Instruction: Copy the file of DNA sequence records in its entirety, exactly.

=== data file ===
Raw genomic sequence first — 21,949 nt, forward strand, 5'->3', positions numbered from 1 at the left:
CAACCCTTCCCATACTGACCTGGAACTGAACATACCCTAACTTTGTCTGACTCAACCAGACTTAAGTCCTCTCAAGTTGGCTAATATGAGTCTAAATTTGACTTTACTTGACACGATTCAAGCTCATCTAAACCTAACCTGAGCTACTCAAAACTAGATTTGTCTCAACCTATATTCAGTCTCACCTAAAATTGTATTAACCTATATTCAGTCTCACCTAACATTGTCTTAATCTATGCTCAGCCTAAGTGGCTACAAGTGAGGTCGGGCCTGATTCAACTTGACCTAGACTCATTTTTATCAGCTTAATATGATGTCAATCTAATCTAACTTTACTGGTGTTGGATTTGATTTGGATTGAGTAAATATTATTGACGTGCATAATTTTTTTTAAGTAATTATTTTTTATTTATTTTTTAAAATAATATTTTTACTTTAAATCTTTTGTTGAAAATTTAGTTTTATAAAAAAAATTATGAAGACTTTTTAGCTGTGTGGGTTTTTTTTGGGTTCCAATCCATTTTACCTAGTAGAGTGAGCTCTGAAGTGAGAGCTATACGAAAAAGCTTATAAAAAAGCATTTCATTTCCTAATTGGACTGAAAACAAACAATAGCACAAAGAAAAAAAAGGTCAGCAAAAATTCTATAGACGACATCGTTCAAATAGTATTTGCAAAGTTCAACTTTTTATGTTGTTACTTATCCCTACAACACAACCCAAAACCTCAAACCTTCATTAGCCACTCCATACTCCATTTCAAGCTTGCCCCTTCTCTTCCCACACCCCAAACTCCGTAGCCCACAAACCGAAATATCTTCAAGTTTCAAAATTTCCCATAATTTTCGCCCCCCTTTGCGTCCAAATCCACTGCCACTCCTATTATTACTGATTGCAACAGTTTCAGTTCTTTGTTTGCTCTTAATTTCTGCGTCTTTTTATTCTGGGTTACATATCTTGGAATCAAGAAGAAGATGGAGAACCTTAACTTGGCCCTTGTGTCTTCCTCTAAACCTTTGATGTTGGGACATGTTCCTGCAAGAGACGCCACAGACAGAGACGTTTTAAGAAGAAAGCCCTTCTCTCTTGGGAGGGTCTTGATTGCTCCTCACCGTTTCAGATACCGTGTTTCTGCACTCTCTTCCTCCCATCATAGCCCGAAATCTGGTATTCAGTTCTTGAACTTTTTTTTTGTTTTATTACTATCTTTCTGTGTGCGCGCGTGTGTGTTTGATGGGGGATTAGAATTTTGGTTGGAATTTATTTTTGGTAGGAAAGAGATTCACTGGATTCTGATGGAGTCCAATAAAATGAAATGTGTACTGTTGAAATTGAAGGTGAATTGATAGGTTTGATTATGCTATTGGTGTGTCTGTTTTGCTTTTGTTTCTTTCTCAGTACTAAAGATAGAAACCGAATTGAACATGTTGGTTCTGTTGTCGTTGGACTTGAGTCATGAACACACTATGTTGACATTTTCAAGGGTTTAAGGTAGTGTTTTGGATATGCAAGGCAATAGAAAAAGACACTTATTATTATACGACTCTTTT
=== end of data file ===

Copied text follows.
Raw genomic sequence first — 21,949 nt, forward strand, 5'->3', positions numbered from 1 at the left:
CAACCCTTCCCATACTGACCTGGAACTGAACATACCCTAACTTTGTCTGACTCAACCAGACTTAAGTCCTCTCAAGTTGGCTAATATGAGTCTAAATTTGACTTTACTTGACACGATTCAAGCTCATCTAAACCTAACCTGAGCTACTCAAAACTAGATTTGTCTCAACCTATATTCAGTCTCACCTAAAATTGTATTAACCTATATTCAGTCTCACCTAACATTGTCTTAATCTATGCTCAGCCTAAGTGGCTACAAGTGAGGTCGGGCCTGATTCAACTTGACCTAGACTCATTTTTATCAGCTTAATATGATGTCAATCTAATCTAACTTTACTGGTGTTGGATTTGATTTGGATTGAGTAAATATTATTGACGTGCATAATTTTTTTTAAGTAATTATTTTTTATTTATTTTTTAAAATAATATTTTTACTTTAAATCTTTTGTTGAAAATTTAGTTTTATAAAAAAAATTATGAAGACTTTTTAGCTGTGTGGGTTTTTTTTGGGTTCCAATCCATTTTACCTAGTAGAGTGAGCTCTGAAGTGAGAGCTATACGAAAAAGCTTATAAAAAAGCATTTCATTTCCTAATTGGACTGAAAACAAACAATAGCACAAAGAAAAAAAAGGTCAGCAAAAATTCTATAGACGACATCGTTCAAATAGTATTTGCAAAGTTCAACTTTTTATGTTGTTACTTATCCCTACAACACAACCCAAAACCTCAAACCTTCATTAGCCACTCCATACTCCATTTCAAGCTTGCCCCTTCTCTTCCCACACCCCAAACTCCGTAGCCCACAAACCGAAATATCTTCAAGTTTCAAAATTTCCCATAATTTTCGCCCCCCTTTGCGTCCAAATCCACTGCCACTCCTATTATTACTGATTGCAACAGTTTCAGTTCTTTGTTTGCTCTTAATTTCTGCGTCTTTTTATTCTGGGTTACATATCTTGGAATCAAGAAGAAGATGGAGAACCTTAACTTGGCCCTTGTGTCTTCCTCTAAACCTTTGATGTTGGGACATGTTCCTGCAAGAGACGCCACAGACAGAGACGTTTTAAGAAGAAAGCCCTTCTCTCTTGGGAGGGTCTTGATTGCTCCTCACCGTTTCAGATACCGTGTTTCTGCACTCTCTTCCTCCCATCATAGCCCGAAATCTGGTATTCAGTTCTTGAACTTTTTTTTTGTTTTATTACTATCTTTCTGTGTGCGCGCGTGTGTGTTTGATGGGGGATTAGAATTTTGGTTGGAATTTATTTTTGGTAGGAAAGAGATTCACTGGATTCTGATGGAGTCCAATAAAATGAAATGTGTACTGTTGAAATTGAAGGTGAATTGATAGGTTTGATTATGCTATTGGTGTGTCTGTTTTGCTTTTGTTTCTTTCTCAGTACTAAAGATAGAAACCGAATTGAACATGTTGGTTCTGTTGTCGTTGGACTTGAGTCATGAACACACTATGTTGACATTTTCAAGGGTTTAAGGTAGTGTTTTGGATATGCAAGGCAATAGAAAAAGACACTTATTATTATACGACTCTTTT